WASHINGTON – The Afghan National Army, a pillar of the U.S. strategy for stabilizing Afghanistan and withdrawing U.S. troops next year, is riddled with corruption, ethnic friction and rivalries among its highest leaders that are hampering its ability to fight the Taliban-led insurgency, according to a new study.
“Ethnic frictions and political factionalism among high-level players in the Ministry of Defense (MOD) and the general staff have … stunted the army’s growth,” says the report by the International Crisis Group, a respected independent crisis-monitoring organization. “As a result, the army is a fragmented force, serving disparate interests, and far from attaining the unified national character needed to confront numerous security threats.”
The report, a copy of which was obtained by McClatchy Newspapers, is set to be issued later this week as Afghan President Hamid Karzai and many of his top officials are on a visit to Washington to sooth serious friction with the Obama administration.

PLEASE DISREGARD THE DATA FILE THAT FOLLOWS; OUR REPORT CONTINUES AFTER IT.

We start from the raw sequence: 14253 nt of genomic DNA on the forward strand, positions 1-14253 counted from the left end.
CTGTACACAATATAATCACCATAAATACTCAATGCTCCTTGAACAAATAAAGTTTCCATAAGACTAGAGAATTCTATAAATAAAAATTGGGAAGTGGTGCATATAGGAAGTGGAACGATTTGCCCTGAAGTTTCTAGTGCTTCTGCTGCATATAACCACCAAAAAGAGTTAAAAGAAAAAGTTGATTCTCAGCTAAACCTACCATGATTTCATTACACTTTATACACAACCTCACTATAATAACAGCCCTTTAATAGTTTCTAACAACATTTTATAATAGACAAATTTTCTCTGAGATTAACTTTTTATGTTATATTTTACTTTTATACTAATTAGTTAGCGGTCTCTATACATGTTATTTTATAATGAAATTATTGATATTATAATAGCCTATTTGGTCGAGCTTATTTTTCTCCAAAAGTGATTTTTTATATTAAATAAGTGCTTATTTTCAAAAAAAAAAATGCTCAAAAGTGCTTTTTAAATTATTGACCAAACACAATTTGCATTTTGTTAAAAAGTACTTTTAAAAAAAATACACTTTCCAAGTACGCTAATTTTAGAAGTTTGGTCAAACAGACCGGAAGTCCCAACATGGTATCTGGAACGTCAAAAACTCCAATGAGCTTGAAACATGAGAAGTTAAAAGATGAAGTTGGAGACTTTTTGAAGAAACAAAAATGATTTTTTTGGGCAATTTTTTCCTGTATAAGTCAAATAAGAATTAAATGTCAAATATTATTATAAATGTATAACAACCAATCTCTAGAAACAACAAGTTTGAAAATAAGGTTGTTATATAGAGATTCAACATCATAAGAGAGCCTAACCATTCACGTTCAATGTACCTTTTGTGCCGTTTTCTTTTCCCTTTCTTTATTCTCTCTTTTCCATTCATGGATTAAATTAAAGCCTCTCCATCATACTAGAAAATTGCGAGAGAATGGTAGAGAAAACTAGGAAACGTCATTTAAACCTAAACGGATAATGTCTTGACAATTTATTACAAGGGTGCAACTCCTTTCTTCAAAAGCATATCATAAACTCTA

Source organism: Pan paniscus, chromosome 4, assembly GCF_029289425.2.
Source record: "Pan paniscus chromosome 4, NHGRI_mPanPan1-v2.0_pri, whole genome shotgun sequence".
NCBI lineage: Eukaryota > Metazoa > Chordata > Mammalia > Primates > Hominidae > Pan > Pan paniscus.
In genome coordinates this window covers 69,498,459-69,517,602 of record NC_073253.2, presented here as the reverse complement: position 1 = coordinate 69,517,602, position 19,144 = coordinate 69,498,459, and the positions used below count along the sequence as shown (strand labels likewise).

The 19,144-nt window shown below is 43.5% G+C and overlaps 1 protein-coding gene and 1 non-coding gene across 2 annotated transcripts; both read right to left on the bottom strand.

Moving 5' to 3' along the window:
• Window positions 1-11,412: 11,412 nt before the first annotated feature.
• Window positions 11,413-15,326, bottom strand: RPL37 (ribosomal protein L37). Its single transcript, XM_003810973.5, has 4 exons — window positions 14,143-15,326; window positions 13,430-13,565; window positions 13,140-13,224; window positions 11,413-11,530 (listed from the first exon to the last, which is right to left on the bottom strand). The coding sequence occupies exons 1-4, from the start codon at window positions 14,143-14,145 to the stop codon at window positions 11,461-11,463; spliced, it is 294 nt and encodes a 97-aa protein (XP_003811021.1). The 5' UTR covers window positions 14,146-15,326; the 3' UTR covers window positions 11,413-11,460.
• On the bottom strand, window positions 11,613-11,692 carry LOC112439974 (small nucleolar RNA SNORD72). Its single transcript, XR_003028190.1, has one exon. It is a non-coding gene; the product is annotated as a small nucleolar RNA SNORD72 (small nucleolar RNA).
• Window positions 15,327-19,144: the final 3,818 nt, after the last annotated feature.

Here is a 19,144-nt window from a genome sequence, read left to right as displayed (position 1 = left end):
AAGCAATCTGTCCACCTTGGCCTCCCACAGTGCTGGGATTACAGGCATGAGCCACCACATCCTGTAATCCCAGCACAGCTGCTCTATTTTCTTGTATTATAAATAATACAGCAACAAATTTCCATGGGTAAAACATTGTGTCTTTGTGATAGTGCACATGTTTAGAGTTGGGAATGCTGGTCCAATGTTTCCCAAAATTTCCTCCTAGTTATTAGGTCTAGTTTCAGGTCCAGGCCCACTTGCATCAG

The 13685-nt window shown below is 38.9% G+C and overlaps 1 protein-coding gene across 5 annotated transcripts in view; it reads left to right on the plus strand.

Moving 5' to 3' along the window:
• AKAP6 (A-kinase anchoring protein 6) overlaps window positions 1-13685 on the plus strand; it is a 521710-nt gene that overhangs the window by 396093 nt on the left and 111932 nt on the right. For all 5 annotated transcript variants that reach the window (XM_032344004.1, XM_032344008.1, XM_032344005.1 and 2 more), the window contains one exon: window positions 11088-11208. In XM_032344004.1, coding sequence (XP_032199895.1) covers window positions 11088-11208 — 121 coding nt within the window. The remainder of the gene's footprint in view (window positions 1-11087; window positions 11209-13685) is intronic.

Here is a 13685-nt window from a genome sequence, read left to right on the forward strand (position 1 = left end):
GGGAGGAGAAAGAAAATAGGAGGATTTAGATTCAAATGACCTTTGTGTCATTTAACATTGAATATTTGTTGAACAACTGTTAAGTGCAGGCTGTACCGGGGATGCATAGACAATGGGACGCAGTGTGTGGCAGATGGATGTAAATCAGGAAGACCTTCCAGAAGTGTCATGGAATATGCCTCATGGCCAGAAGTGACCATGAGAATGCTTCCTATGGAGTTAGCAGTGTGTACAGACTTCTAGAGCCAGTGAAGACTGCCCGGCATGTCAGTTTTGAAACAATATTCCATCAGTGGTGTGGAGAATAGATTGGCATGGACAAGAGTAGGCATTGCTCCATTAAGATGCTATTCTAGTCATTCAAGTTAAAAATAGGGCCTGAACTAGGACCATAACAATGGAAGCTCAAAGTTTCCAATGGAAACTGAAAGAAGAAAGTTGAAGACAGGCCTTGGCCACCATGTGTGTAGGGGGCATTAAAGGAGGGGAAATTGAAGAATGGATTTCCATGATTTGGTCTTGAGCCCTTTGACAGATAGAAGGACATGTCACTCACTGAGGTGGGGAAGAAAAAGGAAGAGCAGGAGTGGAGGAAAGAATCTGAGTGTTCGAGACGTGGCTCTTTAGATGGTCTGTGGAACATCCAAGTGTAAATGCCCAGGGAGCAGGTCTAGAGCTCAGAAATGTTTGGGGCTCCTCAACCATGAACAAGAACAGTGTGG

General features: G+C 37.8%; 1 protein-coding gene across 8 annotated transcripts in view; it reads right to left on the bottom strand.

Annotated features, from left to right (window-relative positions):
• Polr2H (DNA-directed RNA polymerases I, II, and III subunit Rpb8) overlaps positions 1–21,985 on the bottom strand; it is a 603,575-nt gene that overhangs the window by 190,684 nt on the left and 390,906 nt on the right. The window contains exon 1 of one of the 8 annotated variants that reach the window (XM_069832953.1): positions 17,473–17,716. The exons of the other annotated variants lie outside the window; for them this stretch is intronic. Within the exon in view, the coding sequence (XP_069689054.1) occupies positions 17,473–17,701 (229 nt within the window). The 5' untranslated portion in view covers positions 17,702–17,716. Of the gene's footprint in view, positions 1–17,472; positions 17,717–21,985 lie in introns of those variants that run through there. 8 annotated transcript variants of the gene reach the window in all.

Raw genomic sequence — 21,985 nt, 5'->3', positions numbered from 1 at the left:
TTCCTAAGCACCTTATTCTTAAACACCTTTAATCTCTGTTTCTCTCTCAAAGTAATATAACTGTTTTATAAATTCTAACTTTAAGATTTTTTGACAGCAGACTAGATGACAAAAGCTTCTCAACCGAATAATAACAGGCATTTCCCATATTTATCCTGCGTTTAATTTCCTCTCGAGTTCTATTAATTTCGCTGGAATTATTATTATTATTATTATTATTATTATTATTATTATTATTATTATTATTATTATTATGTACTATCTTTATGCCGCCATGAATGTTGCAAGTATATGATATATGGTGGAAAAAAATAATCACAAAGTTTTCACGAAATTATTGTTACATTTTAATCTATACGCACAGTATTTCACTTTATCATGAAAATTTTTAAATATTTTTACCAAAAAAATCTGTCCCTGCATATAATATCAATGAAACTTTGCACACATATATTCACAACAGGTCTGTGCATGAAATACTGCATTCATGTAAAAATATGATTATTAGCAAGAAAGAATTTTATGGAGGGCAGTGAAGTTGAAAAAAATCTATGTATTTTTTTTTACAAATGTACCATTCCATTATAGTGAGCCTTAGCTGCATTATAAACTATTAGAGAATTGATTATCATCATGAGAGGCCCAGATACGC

Expanding and improving the Afghan army is at the heart of the strategy that President Barack Obama unveiled in December for crushing the Taliban-led insurgency, preventing the country’s reversion to a sanctuary for al-Qaida and beginning a U.S. military withdrawal in July 2011.
The new report raises serious doubts about the U.S. effort, which calls for expanding the ANA to 240,000 troops from 90,000 by 2013. The report warns that continued problems “could risk the army’s disintegration after the withdrawal of international forces.”